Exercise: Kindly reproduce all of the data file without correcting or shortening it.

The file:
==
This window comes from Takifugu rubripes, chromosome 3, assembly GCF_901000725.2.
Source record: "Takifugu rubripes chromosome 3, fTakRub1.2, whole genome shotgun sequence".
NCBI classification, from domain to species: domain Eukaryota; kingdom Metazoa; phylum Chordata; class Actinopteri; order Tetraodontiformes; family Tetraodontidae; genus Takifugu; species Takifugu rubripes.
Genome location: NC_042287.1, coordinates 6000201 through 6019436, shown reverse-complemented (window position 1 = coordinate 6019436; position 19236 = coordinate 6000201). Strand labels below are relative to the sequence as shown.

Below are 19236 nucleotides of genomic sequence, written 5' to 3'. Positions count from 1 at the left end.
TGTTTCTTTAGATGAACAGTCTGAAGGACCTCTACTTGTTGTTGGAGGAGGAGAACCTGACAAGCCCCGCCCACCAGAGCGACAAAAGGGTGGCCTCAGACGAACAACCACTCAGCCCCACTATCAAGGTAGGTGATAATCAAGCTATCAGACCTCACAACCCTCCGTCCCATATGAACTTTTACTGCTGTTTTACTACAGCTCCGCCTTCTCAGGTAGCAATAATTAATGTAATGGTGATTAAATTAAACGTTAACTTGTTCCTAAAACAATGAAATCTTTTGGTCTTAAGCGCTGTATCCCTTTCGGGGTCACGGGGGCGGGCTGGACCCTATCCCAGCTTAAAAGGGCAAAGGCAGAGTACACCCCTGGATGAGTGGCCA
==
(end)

This window comes from Takifugu rubripes, chromosome 3, assembly GCF_901000725.2.
Source record: "Takifugu rubripes chromosome 3, fTakRub1.2, whole genome shotgun sequence".
NCBI classification, from domain to species: domain Eukaryota; kingdom Metazoa; phylum Chordata; class Actinopteri; order Tetraodontiformes; family Tetraodontidae; genus Takifugu; species Takifugu rubripes.
Genome location: NC_042287.1, coordinates 6000201 through 6019436, shown reverse-complemented (window position 1 = coordinate 6019436; position 19236 = coordinate 6000201). Strand labels below are relative to the sequence as shown.

Below are 19236 nucleotides of genomic sequence, written 5' to 3'. Positions count from 1 at the left end.
TGTTTCTTTAGATGAACAGTCTGAAGGACCTCTACTTGTTGTTGGAGGAGGAGAACCTGACAAGCCCCGCCCACCAGAGCGACAAAAGGGTGGCCTCAGACGAACAACCACTCAGCCCCACTATCAAGGTAGGTGATAATCAAGCTATCAGACCTCACAACCCTCCGTCCCATATGAACTTTTACTGCTGTTTTACTACAGCTCCGCCTTCTCAGGTAGCAATAATTAATGTAATGGTGATTAAATTAAACGTTAACTTGTTCCTAAAACAATGAAATCTTTTGGTCTTAAGCGCTGTATCCCTTTCGGGGTCACGGGGGCGGGCTGGACCCTATCCCAGCTTAAAAGGGCAAAGGCAGAGTACACCCCTGGATGAGTGGCCA